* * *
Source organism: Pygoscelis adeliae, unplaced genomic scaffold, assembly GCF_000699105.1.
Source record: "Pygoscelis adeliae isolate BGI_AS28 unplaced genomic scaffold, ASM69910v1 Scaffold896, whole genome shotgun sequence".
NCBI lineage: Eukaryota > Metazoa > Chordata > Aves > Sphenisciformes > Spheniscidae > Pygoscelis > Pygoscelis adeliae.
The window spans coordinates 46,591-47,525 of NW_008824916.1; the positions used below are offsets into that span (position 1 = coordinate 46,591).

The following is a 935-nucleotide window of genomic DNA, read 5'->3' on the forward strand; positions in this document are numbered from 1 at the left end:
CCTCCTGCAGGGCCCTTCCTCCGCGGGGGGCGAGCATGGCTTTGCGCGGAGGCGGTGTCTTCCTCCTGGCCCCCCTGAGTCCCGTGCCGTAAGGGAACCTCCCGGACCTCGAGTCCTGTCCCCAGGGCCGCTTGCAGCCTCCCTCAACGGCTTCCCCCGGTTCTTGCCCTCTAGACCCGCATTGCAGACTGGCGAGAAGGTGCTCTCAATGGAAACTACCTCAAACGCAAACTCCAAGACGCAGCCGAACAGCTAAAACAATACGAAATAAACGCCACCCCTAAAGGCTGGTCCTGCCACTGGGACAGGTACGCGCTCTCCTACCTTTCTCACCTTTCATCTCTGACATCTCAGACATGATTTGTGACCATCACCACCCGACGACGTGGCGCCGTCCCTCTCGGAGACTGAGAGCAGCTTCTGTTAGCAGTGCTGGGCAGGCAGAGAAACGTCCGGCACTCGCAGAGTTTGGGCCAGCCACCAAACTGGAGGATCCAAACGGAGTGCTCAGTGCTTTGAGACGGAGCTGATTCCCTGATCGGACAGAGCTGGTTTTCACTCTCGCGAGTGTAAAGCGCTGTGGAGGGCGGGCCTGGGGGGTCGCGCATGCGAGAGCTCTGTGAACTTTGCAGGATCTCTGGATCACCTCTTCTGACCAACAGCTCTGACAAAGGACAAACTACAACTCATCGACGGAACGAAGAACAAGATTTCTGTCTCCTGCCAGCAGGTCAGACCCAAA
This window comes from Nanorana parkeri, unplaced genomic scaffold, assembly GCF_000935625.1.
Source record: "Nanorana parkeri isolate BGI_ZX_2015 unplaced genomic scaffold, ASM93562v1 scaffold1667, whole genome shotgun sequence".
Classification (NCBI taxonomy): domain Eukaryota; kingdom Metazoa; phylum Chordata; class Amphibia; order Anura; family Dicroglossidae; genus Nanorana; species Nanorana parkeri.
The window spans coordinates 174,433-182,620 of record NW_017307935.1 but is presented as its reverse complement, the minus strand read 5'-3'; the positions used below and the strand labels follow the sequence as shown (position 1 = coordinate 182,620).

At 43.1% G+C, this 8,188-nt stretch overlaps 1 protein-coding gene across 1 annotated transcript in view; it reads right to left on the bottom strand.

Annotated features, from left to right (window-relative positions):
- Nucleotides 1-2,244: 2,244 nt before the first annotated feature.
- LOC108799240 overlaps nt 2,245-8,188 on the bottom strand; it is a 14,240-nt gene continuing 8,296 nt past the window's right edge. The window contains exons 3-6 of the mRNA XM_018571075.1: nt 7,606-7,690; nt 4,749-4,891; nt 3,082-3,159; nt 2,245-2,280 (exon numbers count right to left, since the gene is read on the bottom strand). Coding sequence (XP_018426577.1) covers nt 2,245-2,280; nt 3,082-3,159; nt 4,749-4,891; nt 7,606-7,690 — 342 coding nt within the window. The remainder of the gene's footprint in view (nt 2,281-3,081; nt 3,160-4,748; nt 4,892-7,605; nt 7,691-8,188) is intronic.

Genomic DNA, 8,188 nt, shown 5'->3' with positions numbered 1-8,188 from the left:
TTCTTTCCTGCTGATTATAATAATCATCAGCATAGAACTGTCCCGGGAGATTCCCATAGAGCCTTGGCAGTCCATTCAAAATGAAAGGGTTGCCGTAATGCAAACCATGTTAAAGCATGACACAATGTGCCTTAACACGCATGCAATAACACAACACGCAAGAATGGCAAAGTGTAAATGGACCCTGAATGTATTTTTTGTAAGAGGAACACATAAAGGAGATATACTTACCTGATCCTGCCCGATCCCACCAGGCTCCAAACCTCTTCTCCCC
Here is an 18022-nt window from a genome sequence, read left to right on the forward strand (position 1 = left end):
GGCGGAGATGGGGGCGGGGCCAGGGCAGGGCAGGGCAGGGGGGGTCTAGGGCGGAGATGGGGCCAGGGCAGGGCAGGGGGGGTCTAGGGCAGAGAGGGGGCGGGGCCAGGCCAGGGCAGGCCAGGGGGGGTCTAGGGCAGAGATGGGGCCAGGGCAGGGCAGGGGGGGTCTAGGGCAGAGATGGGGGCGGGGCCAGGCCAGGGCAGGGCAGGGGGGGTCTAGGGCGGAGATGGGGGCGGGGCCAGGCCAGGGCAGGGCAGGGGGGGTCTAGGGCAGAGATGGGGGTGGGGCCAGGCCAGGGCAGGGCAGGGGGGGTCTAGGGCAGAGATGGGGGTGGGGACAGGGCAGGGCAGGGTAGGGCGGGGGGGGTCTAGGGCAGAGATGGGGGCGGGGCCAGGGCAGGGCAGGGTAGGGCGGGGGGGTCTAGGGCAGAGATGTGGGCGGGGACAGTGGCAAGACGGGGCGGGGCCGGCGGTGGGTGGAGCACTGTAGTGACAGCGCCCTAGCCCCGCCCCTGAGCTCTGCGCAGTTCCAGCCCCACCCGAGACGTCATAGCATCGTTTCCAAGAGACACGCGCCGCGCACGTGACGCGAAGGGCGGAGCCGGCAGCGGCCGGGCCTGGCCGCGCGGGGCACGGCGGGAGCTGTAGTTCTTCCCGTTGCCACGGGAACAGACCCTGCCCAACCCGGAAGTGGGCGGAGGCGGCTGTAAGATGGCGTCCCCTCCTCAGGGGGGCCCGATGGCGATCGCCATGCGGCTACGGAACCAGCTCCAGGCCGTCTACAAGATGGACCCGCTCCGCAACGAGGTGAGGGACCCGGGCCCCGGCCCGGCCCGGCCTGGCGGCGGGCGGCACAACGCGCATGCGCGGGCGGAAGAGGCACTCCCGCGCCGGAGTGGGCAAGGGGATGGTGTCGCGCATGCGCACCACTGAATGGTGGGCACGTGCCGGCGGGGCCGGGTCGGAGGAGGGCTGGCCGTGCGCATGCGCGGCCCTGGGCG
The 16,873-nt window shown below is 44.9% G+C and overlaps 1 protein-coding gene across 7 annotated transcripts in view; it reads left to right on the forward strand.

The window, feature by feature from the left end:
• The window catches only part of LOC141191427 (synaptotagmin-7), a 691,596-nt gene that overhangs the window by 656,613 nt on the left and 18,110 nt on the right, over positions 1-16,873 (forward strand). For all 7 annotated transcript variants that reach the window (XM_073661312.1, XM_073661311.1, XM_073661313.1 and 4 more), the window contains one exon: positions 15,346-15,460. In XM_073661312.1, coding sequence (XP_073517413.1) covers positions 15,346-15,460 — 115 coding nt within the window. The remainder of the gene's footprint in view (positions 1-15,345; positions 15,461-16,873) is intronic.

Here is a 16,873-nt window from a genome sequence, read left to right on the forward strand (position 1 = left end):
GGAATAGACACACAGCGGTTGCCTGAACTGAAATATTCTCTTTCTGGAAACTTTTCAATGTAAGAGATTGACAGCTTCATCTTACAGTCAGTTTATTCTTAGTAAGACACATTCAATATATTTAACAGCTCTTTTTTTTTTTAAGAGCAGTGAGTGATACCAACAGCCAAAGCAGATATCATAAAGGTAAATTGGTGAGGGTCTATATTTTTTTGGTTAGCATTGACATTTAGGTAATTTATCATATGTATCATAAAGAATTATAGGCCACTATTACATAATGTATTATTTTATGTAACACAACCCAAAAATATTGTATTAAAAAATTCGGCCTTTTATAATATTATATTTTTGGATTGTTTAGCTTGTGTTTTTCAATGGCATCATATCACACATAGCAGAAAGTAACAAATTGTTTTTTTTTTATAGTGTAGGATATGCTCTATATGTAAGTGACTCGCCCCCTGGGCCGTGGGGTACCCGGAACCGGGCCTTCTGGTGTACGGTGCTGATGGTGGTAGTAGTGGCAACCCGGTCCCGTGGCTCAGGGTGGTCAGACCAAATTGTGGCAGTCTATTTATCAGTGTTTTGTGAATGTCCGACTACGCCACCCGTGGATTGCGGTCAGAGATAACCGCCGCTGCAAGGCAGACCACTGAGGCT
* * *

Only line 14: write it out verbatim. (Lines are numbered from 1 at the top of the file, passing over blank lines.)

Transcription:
- LOC108799240 overlaps nt 2,245-8,188 on the bottom strand; it is a 14,240-nt gene continuing 8,296 nt past the window's right edge. The window contains exons 3-6 of the mRNA XM_018571075.1: nt 7,606-7,690; nt 4,749-4,891; nt 3,082-3,159; nt 2,245-2,280 (exon numbers count right to left, since the gene is read on the bottom strand). Coding sequence (XP_018426577.1) covers nt 2,245-2,280; nt 3,082-3,159; nt 4,749-4,891; nt 7,606-7,690 — 342 coding nt within the window. The remainder of the gene's footprint in view (nt 2,281-3,081; nt 3,160-4,748; nt 4,892-7,605; nt 7,691-8,188) is intronic.